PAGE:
The Ballard family, of Danville, KY, has one tradition they have passed down from mother to daughter – running.

Isabelle Ballard, 29, Digital Marketing Assistant at First Southern National Bank, just finished her 7th marathon (26.2 miles). She ran in the Revel Mount Charleston Marathon in Nevada with her mother Genny. She was inspired by her mother and grandmother, Margaret Mary.

“My grandmother says she was the first female runner in Bardstown,” Isabelle joked.

Her mother and grandmother have both trained and run marathons throughout their lives. Isabelle was empowered by the women in her family to continue the tradition.

“When I was growing up, my grandmother had a poster in her laundry room,” she said. “It was a black and white picture of a woman running, and it said, ‘Women run countries. Women run businesses. Women run households. Women run.’ I remember looking at that all the time when I was a kid and being inspired by it because it’s true. Women are capable of anything.”

Isabelle didn’t start running until she was in college.

“I was studying abroad in Spain,” she said. “For the first month, I was there, I needed something to do outside the house. There was a park close to my apartment, so I committed to running for 30 minutes three times a week.”

She started making friends in the process, which made her feel more at home while studying abroad.

“It was a good way to connect with people during that time in my life,” she said.

While running was common in her family, Isabelle struggled at first. She had to work hard to build up her endurance.

“It was really hard to start,” she said. “I wasn’t a good runner.”

When she returned to the United States, she decided to keep running and connect with other runners on Centre College’s campus. In doing so, she was able to bond with her mother, who is a professor at the college.

“I decided to train for my first marathon,” she said. “My mom was doing her second marathon, so it was something we could do together.”

In 2015, they ran their first marathon together in Ohio at the Air Force Base. Since then, they have made it a tradition to run the marathons together.

“It was something my mom always saw as a goal,” she said. “I wanted a way to spend more time with family. I wanted to run with my mom and my grandmother as a way to bond with them.”


Isabelle has a whole team behind her to help her prepare for each marathon.

Dr. Jonathan Esteve, who was on the Spanish National Team in the 1990s, served as her running coach. Though they didn’t attend at the same time, they both studied at the University of Lleida in Spain. They eventually met through Isabelle’s mother, who he was already training.

She had a fitness instructor, Ann Mosley, who helped her each week to lift weights and build endurance. Josue Rodriguez, who is also a marathon runner, served as her nutritionist. He helped her develop a diet plan and helped her with her nutrition on race day.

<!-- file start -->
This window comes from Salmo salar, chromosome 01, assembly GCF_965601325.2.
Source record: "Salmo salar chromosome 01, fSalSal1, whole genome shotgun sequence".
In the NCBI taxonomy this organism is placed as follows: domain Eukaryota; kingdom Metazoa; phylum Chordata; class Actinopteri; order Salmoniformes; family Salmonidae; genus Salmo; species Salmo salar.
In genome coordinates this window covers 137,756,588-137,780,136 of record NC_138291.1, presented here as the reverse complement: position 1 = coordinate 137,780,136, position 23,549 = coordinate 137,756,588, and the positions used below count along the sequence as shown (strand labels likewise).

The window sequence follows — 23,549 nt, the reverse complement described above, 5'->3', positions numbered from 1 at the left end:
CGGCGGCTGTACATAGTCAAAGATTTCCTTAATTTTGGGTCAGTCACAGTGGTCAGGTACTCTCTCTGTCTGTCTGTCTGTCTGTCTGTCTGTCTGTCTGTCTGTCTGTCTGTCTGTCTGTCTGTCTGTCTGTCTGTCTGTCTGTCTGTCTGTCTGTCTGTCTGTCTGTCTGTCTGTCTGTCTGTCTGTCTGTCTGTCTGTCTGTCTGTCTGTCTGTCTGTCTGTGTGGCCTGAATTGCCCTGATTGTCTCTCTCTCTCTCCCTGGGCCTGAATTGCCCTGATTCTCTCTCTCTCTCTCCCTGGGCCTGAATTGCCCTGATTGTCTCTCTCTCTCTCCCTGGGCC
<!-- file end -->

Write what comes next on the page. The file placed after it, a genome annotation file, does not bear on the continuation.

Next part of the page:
With her team, she developed a plan for success, but it wasn’t easy.

“I trained a lot this year in windy conditions,” she said. “The hardest part was not getting frustrated with myself when I had planned a long run, and the winds were extreme. I knew it was going to affect my performance.”

The longest training run that she had to do was 20 miles.

“On that day, I remember the wind speed was really high, so I felt like it was a challenge to just run in a straight line at all,” she said.

One of the most important aspects of her training is training slowly with a low heart rate.

“I had to really fight myself to run slowly because I wanted to get it over with,” she said. “It was hard to focus on the ultimate goal of running the marathon.”


Isabelle finished the Mt. Charleston Marathon in Nevada this April, which started at the peak of the mountain. Her goal was to cross the finish line in under four hours, but her trainer was concerned about her heart rate.

“My heart rate had been so high on the long run days that he didn’t think I could maintain a steady heart rate through the whole race,” she said. “He was worried that I would hurt myself.”

Unless she could finish the first half of the marathon in under a certain time, under a certain heart rate, she didn’t have the go-ahead to shoot for her goal of finishing in under four hours.

“I am the kind of person that if someone tells me I can’t do something, I am going to do it extra well,” she laughed. “I thought, ‘I am going to make it in under four hours if it’s the last thing I do.’”

All joking aside, she watched her heart rate throughout the race and kept her heart rate steady enough that she crossed the finish line in in 3 hours, 51 minutes, and 39 seconds.

“I realized, ‘Oh wow, I am going to do this,’” she said. “It made me feel unstoppable. It really made me feel like everything in my life was going to work out.”

Running has taught Isabelle a lot of things in life – dedication, endurance, and will power.

“I learned that I am capable of hard things,” she said. “I went from someone who couldn’t run for 30 minutes to someone who is now running marathons.”

These lessons have had impacts beyond running, as Isabelle works to meet the ever-changing demands of the marketing world in her position at First Southern.

“Much like running a marathon, working with our team to meet the goals of the bank takes time, discipline, and dedication to seeing things through,” she said.

Isabelle said that it is rewarding to do things like marathons because she has a support system behind her. It’s not just her team. It’s her family – her mother and her grandmother.

“I have a family that loves me and knows the time that I have sacrificed to reach this goal and what it means to me,” she said.

What’s next for Isabelle? She is focusing on getting her time down. She also plans on running a half-marathon in Mexico City in July and a marathon in Houston, TX next year.